Jim Woods, Senior Tribal Policy Advisor for EPA's Pacific Northwest regional office.
Contact Jim Woods
Phone: 800-424-4372 or 206-553-2871
EPA Region 10, Office of the Regional Administrator
1200 Sixth Avenue, Suite 900
Seattle, WA 98101
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Jim Woods (K’a’s•cak•a•b’lkh) is a member of the Makah Tribe in Neah Bay, Washington, a reservation comprised of five Native American villages located along the Pacific Northwest coast.
Jim is serving under a renewed Intergovernmental Personnel Agreement through 2015 as the senior liaison between tribes and the EPA regional office, communicating tribal perspectives, trust responsibility, sovereignty, treaty rights, and self-governance to the Regional Administrator and senior EPA management.
One of his primary responsibilities is the regional implementation of the Presidential Executive Order on Consultation and Coordination with Tribal Governments, focusing on promoting effective and meaningful government-to-government interaction with tribes in Alaska, Idaho, Oregon, and Washington.
Before his appointment to EPA, Jim served as Senior Policy Advisor to the Swinomish Tribe, focusing on environmental and natural resource policies and treaty rights.
"EPA has a unique relationship with tribes, as our common goal is to ensure we provide healthy and safe communities and sustainable resources in the Northwest and Alaska for today and generations to come. As EPA's Senior Tribal Policy Advisor, Jim carries the voices of hundreds of tribal communities and members in a meaningful way to EPA and helps both the agency and tribes find common ground to advance tribal environmental protection objectives,” said Brian Cladoosby, Chairman of the Swinomish Tribe."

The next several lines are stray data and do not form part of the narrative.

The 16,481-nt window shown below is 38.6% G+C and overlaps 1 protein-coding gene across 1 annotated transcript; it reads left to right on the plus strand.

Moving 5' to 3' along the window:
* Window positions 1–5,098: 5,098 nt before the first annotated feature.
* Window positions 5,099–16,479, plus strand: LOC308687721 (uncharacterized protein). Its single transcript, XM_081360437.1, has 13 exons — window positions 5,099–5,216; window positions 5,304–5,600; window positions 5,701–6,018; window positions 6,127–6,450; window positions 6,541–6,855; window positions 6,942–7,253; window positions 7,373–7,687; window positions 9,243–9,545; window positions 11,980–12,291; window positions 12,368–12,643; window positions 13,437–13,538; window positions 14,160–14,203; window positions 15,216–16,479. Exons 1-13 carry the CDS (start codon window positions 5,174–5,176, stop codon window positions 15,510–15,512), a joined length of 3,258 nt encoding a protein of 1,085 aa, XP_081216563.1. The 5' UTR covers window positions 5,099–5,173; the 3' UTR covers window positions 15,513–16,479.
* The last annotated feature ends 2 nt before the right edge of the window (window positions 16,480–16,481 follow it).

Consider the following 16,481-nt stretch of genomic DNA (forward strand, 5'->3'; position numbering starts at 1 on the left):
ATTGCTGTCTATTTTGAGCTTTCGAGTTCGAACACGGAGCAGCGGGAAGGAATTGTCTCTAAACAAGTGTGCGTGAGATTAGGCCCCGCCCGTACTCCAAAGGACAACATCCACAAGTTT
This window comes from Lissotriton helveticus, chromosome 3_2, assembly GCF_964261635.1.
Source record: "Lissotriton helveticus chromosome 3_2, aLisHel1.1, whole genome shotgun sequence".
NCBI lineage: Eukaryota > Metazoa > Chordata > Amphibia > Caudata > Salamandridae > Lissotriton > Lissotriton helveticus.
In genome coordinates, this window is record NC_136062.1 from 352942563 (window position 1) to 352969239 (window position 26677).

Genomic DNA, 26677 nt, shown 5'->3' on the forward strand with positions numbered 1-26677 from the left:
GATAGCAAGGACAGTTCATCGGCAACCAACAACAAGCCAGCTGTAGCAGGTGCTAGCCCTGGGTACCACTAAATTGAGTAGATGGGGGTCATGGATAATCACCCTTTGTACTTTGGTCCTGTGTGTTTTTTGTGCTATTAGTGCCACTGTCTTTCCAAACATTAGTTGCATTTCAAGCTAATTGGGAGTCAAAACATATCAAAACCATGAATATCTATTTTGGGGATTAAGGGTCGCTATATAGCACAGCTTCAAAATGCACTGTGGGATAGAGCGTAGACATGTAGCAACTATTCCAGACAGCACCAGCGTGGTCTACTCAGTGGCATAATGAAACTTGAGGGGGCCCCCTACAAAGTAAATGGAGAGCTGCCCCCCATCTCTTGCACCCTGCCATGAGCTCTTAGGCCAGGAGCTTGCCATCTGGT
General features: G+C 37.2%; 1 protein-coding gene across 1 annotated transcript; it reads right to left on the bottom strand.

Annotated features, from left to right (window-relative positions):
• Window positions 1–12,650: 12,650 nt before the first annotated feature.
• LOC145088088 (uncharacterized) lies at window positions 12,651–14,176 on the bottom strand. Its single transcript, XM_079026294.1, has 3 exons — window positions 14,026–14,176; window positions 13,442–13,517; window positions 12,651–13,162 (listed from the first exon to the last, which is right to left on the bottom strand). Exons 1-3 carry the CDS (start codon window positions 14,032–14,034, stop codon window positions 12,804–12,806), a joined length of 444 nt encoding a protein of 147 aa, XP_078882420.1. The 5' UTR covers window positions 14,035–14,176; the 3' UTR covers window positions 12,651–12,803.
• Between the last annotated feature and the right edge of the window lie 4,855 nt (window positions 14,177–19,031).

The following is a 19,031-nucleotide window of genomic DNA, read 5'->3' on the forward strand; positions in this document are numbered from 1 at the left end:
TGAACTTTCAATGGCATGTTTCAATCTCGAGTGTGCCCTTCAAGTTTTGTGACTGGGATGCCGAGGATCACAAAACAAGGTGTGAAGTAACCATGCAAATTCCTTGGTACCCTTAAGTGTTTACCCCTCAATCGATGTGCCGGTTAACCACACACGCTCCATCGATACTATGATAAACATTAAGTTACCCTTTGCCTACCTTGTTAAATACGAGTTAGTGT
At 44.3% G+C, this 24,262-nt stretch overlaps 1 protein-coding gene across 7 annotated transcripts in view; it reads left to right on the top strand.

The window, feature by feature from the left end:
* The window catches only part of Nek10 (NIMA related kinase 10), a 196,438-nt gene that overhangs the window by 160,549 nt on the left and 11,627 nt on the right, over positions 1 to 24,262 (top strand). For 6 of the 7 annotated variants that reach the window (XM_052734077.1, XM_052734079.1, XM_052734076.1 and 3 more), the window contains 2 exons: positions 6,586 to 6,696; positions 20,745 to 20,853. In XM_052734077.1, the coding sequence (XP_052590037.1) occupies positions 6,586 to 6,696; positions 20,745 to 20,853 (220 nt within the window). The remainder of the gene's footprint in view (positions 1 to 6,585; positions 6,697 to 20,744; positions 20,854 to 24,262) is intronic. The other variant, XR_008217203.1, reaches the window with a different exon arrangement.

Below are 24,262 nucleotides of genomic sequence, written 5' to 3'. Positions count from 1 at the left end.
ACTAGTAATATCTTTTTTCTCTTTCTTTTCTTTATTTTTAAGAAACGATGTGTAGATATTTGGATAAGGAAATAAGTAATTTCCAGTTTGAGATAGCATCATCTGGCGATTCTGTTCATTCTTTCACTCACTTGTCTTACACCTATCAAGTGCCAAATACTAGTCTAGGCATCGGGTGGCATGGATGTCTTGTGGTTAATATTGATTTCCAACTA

Previously Jim led the Sustainable Resource Management division for the Makah Tribal Council. Along with his position as Advisor to the Tribal Council on treaty rights, he managed the tribe’s environmental and fisheries research programs and projects that were directly engaged with EPA. With the management of EPA activities, Jim has worked closely with natural resource issues affecting freshwater and marine ecosystems on the Washington Coast.
Today his primary focus is on the environmental policies that may affect Indian Country and Alaska Native Villages, the better health of native people, and the natural resources that are important to the livelihood of tribes. He strives to protect treaty guaranteed rights as well as aquatic sustainable resources throughout Indian Country and subsistence resources vital to Alaska Native Villages. One of his priorities is salmon restoration, protection and enhancement.